Transportation in the State of the City

In Friday’s State of the City address, Mayor Adams outlined several interesting ideas for transporation:

A Streetcar in Lents

Portland was a streetcar city and it shall return to being a streetcar city. And by “city,” I mean citywide.

The Mayor showed a visual simulation of a streetcar on Foster, and the development it would stimulate.

And best of all, the streetcars are built right here by Oregon Iron Works – on sale to the rest of the country. The only streetcar that meets the Buy America requirements for federal dollars.

Commitment to the Bicycle Plan

The same goes for our brand new bicycle plan, which elevates our aspirations to one in four trips in Portland to be made on bicycle. It’s the most ambitious, most comprehensive plan of its kind in the country. By building it out, we will be on par with the great bike cities of Northern Europe.

There’s been some chatter out there about cost, and that’s fine.

But folks, here’s the bottom line: we can’t afford not to build it. Think about the cost of any given trip made on bicycle versus private automobile. There’s no such thing as a pothole caused by bikes. No noise and no emissions. And you’re getting exercise, which, frankly, some of us – including yours truly – could use.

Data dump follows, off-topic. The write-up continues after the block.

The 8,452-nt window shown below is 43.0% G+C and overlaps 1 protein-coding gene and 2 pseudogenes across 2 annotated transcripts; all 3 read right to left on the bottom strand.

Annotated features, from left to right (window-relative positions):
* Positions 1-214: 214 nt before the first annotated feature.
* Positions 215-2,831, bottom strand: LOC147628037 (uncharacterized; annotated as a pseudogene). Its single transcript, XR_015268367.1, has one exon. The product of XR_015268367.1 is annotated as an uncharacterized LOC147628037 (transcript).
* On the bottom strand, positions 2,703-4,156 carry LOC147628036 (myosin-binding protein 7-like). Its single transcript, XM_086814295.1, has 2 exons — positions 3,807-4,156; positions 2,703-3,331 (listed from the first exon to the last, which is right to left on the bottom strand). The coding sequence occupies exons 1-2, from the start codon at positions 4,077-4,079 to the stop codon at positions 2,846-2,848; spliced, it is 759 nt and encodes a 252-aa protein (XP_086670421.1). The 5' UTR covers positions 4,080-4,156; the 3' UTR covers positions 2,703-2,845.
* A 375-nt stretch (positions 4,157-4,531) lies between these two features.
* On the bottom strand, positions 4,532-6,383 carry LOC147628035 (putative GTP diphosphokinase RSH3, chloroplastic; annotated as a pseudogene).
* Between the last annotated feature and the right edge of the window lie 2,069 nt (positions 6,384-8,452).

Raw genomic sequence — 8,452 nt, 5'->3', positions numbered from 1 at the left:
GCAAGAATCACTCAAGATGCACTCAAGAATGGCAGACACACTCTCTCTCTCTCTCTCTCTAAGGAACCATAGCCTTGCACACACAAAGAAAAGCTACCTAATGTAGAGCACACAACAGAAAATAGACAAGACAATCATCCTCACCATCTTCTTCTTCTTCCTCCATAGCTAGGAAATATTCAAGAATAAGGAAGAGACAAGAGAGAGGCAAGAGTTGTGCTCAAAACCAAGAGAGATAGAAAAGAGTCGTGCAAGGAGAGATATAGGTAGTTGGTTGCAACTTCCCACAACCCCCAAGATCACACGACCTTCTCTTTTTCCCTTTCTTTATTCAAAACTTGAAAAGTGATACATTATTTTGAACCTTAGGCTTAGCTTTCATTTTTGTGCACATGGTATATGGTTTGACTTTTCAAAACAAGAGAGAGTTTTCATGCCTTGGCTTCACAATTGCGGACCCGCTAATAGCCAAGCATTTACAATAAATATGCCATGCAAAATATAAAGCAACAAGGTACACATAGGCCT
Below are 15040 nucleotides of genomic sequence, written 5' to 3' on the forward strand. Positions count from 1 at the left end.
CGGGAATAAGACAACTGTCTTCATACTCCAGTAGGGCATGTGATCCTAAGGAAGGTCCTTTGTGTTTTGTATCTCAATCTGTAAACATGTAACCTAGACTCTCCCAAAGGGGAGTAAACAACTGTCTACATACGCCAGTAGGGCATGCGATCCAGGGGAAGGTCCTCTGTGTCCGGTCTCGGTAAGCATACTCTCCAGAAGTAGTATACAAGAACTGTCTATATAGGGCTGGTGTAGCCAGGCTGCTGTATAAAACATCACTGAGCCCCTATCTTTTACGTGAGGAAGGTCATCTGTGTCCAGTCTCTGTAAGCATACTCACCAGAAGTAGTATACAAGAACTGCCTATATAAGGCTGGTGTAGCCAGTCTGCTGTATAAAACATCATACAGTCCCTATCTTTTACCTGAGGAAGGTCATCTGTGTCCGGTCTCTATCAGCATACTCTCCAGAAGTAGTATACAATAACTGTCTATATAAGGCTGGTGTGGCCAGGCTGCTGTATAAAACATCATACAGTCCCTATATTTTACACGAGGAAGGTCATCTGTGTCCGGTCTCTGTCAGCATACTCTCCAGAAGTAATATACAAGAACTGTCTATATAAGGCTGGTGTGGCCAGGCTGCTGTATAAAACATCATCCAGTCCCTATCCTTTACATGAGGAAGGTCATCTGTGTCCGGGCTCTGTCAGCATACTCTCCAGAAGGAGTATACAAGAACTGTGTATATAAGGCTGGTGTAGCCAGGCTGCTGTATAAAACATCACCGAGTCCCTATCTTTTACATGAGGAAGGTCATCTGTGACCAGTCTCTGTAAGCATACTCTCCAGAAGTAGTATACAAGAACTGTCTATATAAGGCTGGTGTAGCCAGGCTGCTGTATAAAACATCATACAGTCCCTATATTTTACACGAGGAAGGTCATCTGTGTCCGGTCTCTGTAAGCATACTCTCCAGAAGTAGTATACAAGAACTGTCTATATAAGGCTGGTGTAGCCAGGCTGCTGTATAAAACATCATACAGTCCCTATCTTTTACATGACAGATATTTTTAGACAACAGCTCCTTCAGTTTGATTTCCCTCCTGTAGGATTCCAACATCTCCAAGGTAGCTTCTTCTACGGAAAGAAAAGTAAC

Even if you never plan to set foot on a bicycle, you benefit tremendously. Fewer vehicles, less congestion, reduced pollution.

We’re Portland and we lead the nation in bicycling, because that’s how we roll.


And if I’m talking innovation and greater resilience through transportation, I gotta talk about sidewalks. You may remember that the state legislature passed a modest increase in the gas tax last year. I want to put $16 million into sidewalk development in East Portland, North/NE Portland, and SW Portland – the areas of town annexed into the city that have never had sidewalks.

There is a caveat. Anti-tax types from elsewhere have submitted an initiative to the state to repeal that source of funding. When you see one of those signature gatherers on the streets I want you to think about Jean and her two infants. Jean can’t afford a car; she relies on transit. Can we really expect her to safely get to her MAX stop – with her stroller in tow – without a sidewalk? Is that fair? Is that Portland? I say no.

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